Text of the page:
Multi Locus Sequence Typing (MLST) was performed as previously described (27) on one representative strain for each combination of spa typing and RS-PCR genotyping result. Allele numbers and sequence type (ST) were assigned as per the MLST database3 Clonal analysis of the STs was performed using the clustering algorithm e-BURST4
An evolutionary analysis was carried out using goeBURST5 (Algorithm 3.0), a java implementation of the eBURST algorithm rules proposed by Feil et al. (28), using a graphic matroid approach that ensures an optimal solution for the placement of links between STs.
The degree of similarity between the distributions of RS-PCR genotypes among caprine strains and bovine S. aureus strains in the same geographical area and during the same time period (12) was estimated using the Czekanowski index or Proportional Similarity Index (PSI). It is calculated by
in which pi and qi represent the proportion of genotypes in the two distinct populations (caprine and bovine S. aureus strains), while i represents the total numerosity of the two populations. The values for PSI range from 1 for identical frequency distributions of the variable of interest to 0 for no similarities between the data sets (29).
A total of 295 S. aureus isolates from 65 out of 197 examined goat BTM samples were genotyped by RS-PCR. The resulting genotypes with their variants were grouped into clusters, obtaining 29 genotypes grouped into 18 clusters (Table 1). A single genotype was detected in 43 samples (66.2%), whereas 2 and 3 different genotypes were identified in 18 (27.7%) and 4 (6.2%) samples, respectively. The analyzed isolates were grouped into 7 major CL, in the following order of prevalence: CLR (18/65; 27.7%), CLAA (16/65; 24.6%), CLZ (13/65; 20%); CLAW (11/65; 16.9%); CLBW (9/65; 13.8%), CLS (7/65; 10.8%), and CLI (2/65; 3.1%). Each one of the remaining 11 minor CL was isolated in only one sample.
Table 1. RS-PCR genotypes and genotypic clusters of Staphylococcus aureus isolated from goat bulk tank milk samples, sorted by frequency.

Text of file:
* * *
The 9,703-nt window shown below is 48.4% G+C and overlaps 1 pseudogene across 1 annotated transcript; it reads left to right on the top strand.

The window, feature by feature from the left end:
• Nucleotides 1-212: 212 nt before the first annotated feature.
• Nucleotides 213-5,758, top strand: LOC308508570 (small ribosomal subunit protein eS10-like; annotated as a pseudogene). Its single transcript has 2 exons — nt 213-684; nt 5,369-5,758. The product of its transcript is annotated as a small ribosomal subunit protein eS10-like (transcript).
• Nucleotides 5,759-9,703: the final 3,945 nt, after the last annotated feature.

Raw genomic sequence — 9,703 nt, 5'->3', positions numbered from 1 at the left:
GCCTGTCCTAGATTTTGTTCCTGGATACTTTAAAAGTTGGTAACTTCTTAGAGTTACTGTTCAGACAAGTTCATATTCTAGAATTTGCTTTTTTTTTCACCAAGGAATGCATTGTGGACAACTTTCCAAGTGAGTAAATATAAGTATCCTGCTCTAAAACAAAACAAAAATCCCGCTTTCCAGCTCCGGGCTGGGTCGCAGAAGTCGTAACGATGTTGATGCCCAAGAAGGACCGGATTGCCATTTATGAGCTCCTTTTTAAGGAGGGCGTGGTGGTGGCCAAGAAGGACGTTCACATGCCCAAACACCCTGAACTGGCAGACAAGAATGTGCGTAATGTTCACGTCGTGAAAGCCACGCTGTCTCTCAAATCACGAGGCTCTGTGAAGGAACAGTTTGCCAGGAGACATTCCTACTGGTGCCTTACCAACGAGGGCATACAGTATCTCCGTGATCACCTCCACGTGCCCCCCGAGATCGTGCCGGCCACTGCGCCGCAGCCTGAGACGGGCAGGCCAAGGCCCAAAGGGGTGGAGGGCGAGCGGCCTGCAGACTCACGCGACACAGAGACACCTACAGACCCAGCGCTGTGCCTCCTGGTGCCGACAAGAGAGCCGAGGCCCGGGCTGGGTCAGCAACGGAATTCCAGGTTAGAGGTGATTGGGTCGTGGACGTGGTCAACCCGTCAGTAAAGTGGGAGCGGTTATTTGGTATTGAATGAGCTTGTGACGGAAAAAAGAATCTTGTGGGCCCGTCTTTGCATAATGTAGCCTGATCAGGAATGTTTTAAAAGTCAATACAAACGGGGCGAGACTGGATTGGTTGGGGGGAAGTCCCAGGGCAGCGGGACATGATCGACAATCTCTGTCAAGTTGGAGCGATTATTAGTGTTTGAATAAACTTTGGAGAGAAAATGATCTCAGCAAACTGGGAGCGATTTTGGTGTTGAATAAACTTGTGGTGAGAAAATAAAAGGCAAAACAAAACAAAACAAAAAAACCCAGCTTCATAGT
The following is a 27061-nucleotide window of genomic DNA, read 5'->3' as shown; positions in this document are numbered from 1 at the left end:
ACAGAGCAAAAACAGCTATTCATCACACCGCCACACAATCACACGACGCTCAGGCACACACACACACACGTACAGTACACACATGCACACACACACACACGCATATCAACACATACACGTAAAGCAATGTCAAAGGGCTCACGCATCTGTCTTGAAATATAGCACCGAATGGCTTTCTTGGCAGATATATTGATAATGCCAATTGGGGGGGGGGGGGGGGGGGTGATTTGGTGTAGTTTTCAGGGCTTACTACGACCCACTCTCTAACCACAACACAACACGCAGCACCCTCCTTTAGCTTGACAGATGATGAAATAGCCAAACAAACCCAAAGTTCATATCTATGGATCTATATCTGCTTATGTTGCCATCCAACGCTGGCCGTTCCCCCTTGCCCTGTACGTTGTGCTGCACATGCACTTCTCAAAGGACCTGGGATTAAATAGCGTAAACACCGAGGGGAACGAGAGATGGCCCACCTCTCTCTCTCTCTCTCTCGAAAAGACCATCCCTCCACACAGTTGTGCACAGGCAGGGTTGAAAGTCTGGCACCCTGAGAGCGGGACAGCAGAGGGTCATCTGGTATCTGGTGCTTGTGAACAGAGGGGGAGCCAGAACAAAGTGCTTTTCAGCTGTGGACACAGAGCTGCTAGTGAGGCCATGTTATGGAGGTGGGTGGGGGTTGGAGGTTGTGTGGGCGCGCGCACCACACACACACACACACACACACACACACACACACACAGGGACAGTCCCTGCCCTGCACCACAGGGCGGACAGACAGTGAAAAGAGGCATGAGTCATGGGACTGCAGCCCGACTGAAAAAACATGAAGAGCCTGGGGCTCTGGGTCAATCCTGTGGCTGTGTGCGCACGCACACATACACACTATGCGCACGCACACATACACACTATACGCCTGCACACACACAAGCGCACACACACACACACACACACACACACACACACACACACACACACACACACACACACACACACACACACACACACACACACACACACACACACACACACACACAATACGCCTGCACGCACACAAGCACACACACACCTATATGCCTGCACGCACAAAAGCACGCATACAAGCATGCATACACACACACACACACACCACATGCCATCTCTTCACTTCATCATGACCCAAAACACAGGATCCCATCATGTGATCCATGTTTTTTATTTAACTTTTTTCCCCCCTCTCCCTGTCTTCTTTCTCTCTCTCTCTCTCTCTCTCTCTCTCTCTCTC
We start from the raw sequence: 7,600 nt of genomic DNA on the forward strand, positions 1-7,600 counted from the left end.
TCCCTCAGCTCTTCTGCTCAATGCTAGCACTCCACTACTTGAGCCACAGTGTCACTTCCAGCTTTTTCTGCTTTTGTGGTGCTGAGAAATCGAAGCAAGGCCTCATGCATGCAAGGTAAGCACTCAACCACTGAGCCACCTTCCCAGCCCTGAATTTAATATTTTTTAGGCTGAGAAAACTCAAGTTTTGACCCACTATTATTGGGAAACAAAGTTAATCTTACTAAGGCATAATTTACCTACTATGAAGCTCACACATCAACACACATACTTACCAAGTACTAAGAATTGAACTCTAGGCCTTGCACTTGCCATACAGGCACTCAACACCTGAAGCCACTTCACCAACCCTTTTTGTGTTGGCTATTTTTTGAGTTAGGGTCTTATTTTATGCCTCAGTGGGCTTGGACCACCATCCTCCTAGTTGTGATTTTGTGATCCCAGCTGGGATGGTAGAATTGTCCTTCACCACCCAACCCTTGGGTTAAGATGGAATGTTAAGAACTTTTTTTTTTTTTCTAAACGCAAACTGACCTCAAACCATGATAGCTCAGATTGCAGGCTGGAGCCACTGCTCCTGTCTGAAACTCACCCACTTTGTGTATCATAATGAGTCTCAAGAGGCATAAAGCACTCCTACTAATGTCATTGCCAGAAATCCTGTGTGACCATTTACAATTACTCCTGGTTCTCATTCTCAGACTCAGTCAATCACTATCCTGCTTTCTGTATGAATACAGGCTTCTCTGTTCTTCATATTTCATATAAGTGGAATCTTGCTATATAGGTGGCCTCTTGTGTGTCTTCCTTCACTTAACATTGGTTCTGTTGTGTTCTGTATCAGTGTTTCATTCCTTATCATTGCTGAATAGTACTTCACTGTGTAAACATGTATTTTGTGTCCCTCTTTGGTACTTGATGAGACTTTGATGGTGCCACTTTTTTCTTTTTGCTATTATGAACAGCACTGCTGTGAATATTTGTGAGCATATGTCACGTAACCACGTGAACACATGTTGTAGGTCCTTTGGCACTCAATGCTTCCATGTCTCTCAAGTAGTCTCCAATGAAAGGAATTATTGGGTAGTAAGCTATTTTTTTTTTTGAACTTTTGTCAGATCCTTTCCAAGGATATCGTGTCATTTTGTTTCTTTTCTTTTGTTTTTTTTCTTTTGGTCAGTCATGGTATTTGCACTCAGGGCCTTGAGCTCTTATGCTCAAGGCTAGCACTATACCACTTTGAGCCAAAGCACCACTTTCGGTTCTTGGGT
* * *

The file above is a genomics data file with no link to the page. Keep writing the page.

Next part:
Typing of spa was performed on a subset of 88 strains. A total of 26 different spa types were detected and the most prevalent types were t1773 (n = 21; 23.9%), t5428 (n = 20; 22.7%), and t2678 (n = 11; 12.5%). Other spa types, such as t7630, t899 (n = 4; 4.5%), t1180, t988 (n = 3; 3.4%), and t524, t13986 (n = 2; 2.3%), were less frequent, and each of the remaining 17 spa types was detected only once (Table 2).
Table 2. Molecular characteristics of the 88 Staphylococcus aureus strains isolated from goat bulk tank milk.
Using the observed spa types, a MST was constructed. MST revealed 3 major spa types (t1773, t2678, and t5428) that were linked to a few secondary and tertiary spa types. In between there was a set of rarely observed spa types, some of them were involved in connecting the 3 main types (Figure 1).
Figure 1. Minimum spanning tree for Staphylococcus aureus strains isolated from goat milk. The analysis was based on spa typing results and elaborated with BioNumerics 7.6 (Applied Maths, Sint-Martens-Latem, Belgium). The size of the circles and the number of sections reflect the numerosity of each spa type.
An overview of the prevalence of the most important virulence genes carried by the 88 considered strains is provided in Table 2. Overall, 44.3% (n = 39) of all isolates harbored at least one enterotoxin gene. The most frequent was the combination sec-sel, which was present in 35.2% (n = 31) of the isolates, followed by sed-sej (n = 3; 3.4%), seg-sei (n = 3; 3.4%), sea (n = 1; 1.1%), and seh (n = 1; 1.1%). The molecular analysis showed that tst, eta, and etb genes were detected in 31.8, 2.3, and 2.3% of the isolates, respectively. Most of the isolates was positive for genes related to host adhesion and invasion, such as fmtB (n = 86; 98%), clfA (n = 85; 96.6%), and cna (n = 71; 80.6%), whereas few isolates carried genes of the immune evasion cluster (scn, n = 2, 2.3%; sak, n = 2, 2.3%; chp, n =1, 1.1%). Genes encoding lukE-lukD and lukM were observed in 94.3% (n = 83) and 60.2% (n = 53) of isolates, respectively. None harbored the gene encoding Panton-Valentine leukocidin.
Thirty-nine isolates were selected to perform a MLST analysis. The isolates were assigned to 23 different ST, which belonged to 14 different CC. One ST was a singleton (Table 2). The most frequent CC were CC133 (n = 10; 25.6%), CC130 (n = 9; 23.1%), and CC522 (n = 7; 17.9%). CC398 was detected in 5.1% of isolates, whereas each of the remaining CC was assigned to only one isolate.
The evolutionary relationships between the different goat S. aureus strains are displayed in Figure 2. Three central ST were observed (ST133, ST522, and ST700), corresponding to CC133, CC522, and CC130, respectively. These clones are the founders of additional single locus variants (Figure 2), reflecting a further evolution away from the central clones. All the other ST/clones remain unrelated.